Hypogonadotropic hypogonadism is the only medical indication in adult males, for which hCG therapy is approved
Hypogonadotropic hypogonadism is a condition that manifests with low testosterone and related symptoms. Testosterone deficiency occurs due to a pituitary problem and lack of stimulus by the pituitary gland which results in declining testicular function.
Taking exogenous hCG can take over the function of the low LH and stimulate the testes to function normally. Yet, this can happen only in patients which have developed hypogonadotropic hypogonadism relatively recently and the function of the testes is at least partially preserved.
Long-term hypogonadotropic hypogonadism leads to testicular atrophy, which can damage the function of the testes permanently and make them unresponsive to stimuli such as LH or hCG.
How does HCG affect testosterone?
The effects of hCG in men with low T have been a subject of scientific research for several decades. That’s because hCG can increase T levels by activating the Leydig cells in the testes. These are the main cells that produce testosterone in healthy men.
Yet, scientists suggest that the effects of hCG require further investigation. For example, the American Urological Association reports that a much greater study is needed on the role of hCG in the treatment of low T.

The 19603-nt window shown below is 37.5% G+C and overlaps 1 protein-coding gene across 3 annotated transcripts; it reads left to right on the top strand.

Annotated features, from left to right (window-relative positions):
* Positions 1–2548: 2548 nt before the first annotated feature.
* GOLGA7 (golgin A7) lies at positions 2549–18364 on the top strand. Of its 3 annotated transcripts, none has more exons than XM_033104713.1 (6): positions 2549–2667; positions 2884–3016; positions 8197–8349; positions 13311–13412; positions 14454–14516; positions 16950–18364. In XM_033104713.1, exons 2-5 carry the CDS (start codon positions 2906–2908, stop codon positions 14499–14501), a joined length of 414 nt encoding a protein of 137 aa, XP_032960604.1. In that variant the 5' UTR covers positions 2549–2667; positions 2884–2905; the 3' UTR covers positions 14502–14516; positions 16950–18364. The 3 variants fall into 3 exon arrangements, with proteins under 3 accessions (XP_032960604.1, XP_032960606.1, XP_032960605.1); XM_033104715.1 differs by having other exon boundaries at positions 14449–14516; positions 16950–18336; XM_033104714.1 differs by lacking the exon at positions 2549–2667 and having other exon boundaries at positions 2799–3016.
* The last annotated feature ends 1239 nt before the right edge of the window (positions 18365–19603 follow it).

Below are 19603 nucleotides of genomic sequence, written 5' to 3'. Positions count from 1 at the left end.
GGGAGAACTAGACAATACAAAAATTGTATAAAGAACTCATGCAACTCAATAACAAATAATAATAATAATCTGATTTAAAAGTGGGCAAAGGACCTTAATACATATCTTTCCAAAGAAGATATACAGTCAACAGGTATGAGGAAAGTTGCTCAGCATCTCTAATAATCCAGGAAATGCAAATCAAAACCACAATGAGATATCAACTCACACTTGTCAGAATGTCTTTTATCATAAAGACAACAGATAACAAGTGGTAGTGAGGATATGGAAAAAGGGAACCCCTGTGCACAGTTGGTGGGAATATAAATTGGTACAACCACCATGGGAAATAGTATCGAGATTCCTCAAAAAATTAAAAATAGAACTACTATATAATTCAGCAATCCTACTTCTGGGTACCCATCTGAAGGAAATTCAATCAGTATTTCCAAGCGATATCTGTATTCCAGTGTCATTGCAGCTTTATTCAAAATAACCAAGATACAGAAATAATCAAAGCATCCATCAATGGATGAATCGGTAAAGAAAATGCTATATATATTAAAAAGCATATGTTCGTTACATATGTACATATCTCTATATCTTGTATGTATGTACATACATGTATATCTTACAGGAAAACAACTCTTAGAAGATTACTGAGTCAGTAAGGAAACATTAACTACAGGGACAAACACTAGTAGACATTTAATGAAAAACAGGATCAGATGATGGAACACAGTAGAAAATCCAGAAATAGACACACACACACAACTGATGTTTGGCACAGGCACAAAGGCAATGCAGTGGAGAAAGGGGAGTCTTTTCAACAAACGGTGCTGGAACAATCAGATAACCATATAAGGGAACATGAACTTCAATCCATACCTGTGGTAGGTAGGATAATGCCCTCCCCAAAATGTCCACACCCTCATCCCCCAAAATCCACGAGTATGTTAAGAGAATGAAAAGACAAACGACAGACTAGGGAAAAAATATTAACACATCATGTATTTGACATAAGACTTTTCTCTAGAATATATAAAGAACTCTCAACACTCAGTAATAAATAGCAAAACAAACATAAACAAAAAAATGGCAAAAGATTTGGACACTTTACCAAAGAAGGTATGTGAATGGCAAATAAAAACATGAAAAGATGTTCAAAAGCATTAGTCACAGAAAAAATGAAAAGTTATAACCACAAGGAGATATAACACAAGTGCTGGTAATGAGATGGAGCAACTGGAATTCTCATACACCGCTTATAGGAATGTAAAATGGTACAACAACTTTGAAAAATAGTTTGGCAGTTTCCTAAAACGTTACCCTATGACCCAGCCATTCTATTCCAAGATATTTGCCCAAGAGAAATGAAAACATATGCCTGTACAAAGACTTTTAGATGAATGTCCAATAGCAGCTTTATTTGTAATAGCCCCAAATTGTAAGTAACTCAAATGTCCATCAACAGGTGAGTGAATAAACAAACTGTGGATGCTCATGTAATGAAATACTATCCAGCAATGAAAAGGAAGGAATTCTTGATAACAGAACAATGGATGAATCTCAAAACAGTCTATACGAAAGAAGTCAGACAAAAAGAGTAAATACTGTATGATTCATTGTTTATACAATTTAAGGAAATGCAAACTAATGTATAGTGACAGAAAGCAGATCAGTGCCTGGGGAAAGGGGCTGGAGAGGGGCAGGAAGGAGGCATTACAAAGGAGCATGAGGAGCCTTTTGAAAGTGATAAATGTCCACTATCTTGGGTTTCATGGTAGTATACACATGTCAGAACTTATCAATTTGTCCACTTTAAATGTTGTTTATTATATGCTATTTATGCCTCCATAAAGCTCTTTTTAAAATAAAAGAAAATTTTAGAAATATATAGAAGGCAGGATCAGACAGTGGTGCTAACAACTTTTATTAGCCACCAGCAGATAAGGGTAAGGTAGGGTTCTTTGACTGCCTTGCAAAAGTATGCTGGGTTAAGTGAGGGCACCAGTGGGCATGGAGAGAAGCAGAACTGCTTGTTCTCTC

That is despite the fact that hCG therapy lacks a notable side effect of other much more popular treatments such as TRT. In fact, hCG does not suppress the function of the testicles including testosterone and sperm production.
How effective is hCG for low T?
However, the reliability of hCG appears to depend on many factors including the severity and duration of secondary hypogonadism, the size of the testes as well as the lifestyle and body weight of the patient.
For example, in one small trial, 20 men with symptoms of low testosterone and average T levels of 361.8 ng/dL were given 2000 IU of hCG weekly. Following 6 months of therapy, average serum T levels increased to 519.8 ng/dL but symptoms decreased only in 50% of the patients. Thus, some of the patients did not achieve symptom relief.
According to most researchers and specialists, the most common regimens used to treat men with secondary hypogonadism consist of hCG 1,500–2,000 IU 2–3 times weekly and the therapy aims to achieve testosterone levels within the normal range.